Donnie Fowler (search) has spent years as a campaign nomad feverishly working behind the scenes as a Democratic operative outside South Carolina, but recently he became the candidate.

The 37-year-old Columbia native had entered the race to be next chairman of the Democratic National Committee (search), a job his father held more than a decade ago. Fowler positioned himself as an alternative to front-runner Howard Dean (search), a former Vermont governor and unsuccessful presidential candidate, in the race for the position.

But late Friday, Fowler, who ran John Kerry's Michigan campaign, said as he withdrew from the race because "it became clear that Howard Dean has the votes to become Democratic chairman."

Fowler was hoping to inject his Southern roots into the party that is now realizing it cannot abandon the region to win the White House.

Fowler, who fondly recalls growing up greeting people at black churches and stock car races with his father, Don, said he knows what it takes to appeal to Southern voters.

"Growing up in South Carolina at the time right when integration was new to our state, and growing up as a Democrat in a party that was trying to break free of the bonds of segregated politics and segregated life, I learned a tremendous amount of values that I carry with me today," he said.

Fowler's supporters said Dean proved he lacks the understanding when he said on the presidential campaign trail last year that he wanted "to be the candidate for guys with Confederate flags in their pickup trucks."

"That may be true, the party does need to do that," said Kevin Geddings, a political consultant and former Democratic Gov. Jim Hodges' chief of staff. "But there is sort of an art for communicating and conveying the goals of the party and I think that someone with Donnie's background obviously would be superior than someone from the Northeast or from California."

Dean's candidacy sparked plenty of interest among young voters and attracted millions of dollars, largely through the Internet. But he failed to translate the buzz into votes when the primaries got under way, falling short in Iowa and New Hampshire and eventually abandoning the race.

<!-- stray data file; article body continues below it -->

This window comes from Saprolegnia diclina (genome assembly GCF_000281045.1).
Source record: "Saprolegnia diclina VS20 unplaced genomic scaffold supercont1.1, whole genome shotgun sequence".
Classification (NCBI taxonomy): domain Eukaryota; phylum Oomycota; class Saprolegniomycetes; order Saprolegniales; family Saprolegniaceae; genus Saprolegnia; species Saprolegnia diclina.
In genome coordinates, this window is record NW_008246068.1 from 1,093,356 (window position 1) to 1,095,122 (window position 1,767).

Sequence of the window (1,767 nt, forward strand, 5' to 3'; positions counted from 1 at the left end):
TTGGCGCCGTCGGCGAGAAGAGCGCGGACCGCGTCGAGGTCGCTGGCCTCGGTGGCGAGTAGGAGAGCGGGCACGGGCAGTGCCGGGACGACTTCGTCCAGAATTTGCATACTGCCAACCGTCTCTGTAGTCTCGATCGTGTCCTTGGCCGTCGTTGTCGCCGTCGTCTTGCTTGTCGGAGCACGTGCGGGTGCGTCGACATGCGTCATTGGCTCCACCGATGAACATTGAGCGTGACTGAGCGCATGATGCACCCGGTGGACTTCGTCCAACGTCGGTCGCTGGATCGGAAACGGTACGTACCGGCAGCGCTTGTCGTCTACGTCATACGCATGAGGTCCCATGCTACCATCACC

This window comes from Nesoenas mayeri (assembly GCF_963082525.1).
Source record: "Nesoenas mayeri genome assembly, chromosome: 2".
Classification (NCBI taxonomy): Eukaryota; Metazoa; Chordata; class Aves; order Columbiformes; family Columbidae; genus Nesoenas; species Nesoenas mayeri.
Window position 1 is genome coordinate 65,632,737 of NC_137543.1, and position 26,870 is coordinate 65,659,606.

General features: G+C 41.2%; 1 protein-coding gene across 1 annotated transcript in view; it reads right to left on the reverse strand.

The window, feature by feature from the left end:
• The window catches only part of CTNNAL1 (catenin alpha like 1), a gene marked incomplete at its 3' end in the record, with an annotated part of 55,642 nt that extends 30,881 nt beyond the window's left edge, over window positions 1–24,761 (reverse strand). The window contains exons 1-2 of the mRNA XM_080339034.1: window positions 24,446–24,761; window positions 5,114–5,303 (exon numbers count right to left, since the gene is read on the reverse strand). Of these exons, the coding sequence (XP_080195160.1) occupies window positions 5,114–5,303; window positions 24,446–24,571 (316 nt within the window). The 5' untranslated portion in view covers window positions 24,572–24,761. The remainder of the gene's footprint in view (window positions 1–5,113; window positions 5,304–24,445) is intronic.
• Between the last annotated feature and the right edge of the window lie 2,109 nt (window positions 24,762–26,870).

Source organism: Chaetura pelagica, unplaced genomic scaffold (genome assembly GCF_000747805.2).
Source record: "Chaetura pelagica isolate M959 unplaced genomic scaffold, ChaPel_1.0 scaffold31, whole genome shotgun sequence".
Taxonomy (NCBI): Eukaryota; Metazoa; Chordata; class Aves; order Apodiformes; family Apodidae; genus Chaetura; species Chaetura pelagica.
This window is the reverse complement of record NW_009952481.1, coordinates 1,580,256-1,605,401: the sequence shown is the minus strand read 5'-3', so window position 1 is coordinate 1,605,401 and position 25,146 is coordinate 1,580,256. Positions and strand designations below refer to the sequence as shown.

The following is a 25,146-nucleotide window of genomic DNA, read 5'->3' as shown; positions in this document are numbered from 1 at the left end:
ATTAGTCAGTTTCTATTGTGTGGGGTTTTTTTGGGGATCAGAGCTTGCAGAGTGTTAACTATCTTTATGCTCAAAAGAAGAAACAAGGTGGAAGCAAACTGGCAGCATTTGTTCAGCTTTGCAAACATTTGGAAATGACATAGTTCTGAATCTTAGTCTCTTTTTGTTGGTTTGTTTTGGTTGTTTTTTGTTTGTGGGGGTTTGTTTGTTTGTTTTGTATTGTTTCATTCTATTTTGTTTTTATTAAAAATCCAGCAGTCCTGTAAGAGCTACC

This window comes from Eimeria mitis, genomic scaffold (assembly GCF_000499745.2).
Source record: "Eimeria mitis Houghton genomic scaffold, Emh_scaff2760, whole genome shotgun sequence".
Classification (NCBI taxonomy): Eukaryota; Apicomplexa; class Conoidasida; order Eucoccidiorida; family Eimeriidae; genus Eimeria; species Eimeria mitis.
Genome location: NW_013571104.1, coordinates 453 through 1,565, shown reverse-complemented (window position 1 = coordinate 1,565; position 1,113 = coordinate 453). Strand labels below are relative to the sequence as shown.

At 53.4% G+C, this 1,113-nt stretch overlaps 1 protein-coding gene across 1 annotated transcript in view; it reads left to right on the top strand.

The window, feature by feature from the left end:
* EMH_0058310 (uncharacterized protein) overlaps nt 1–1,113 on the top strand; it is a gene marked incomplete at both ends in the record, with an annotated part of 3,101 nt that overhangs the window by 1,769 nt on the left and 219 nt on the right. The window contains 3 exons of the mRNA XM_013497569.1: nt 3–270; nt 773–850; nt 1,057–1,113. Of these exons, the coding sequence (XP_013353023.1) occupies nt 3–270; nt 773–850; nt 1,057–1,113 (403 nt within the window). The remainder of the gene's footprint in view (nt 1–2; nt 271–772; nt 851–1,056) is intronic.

"Donnie, I think, represents a new set of ideas where the Democratic Party should go," said Chris Kofinis, who worked with Fowler on retired Gen. Wesley Clark's presidential campaign in 2003.

Fowler has a range of experience, from serving as a page for Republican U.S. Sen. Strom Thurmond while a junior in high school to working for the Rev. Jesse Jackson's presidential bid in 1988. He also was field director for Al Gore's presidential campaign in 2000.

He's worked on campaigns in 14 states. Last year, he was state director of Democratic presidential candidate John Kerry's Michigan operation.

"I have trouble sitting on the sidelines in any election," Fowler said. "The presidential election is the most exciting thing you can do every four years unless you're in the Olympics."

Fowler graduated from the University of South Carolina Law School in 1993, passed the bar and headed straight back to the campaign trail. He served as campaign manager for Inez Tenenbaum's unsuccessful bid for South Carolina lieutenant governor.

"He came into that, his first campaign and my first campaign too with a great sense of organization that is really unheard of for someone 26 years old," said Tenenbaum, who is now the state education superintendent. "He has a work ethic that is unsurpassed."

He's also known for his optimism and devotion to the Democratic Party.

"It's his life," said Marie Louise Ramsdale, a longtime friend who had helped raise money for Fowler's campaign. "That's why he's single at 37."

Fowler leaves room in each day for an intense exercise routine that keeps him in shape to compete in triathlons. He has participated in eight during the past two years.

The departure of Fowler and party activist Simon Rosenberg leaves a field of two - Dean and former Indiana Rep. Tim Roemer (search). About 430 voting members of the party's national committee will choose a successor to outgoing DNC Chairman Terry McAuliffe on Feb. 12.

"Clearly the national Democrats are screaming out for answers and I just don't think Donnie Fowler has Howard Dean's vocal chords," said Luke Byars, executive director of the South Carolina Republican Party.

Fowler said it was just a coincidence that he was trying for the job of DNC chair that his father once held. He said he has never tried to follow in his father's footsteps.

"It was just in his genes," his father said. Don Fowler said he has tried to give his son some advice over the years, "most of which he has ignored."

But the elder Fowler, who is a professor at the University of South Carolina, admitted that seeing his son win the post "would be the biggest thrill of my life."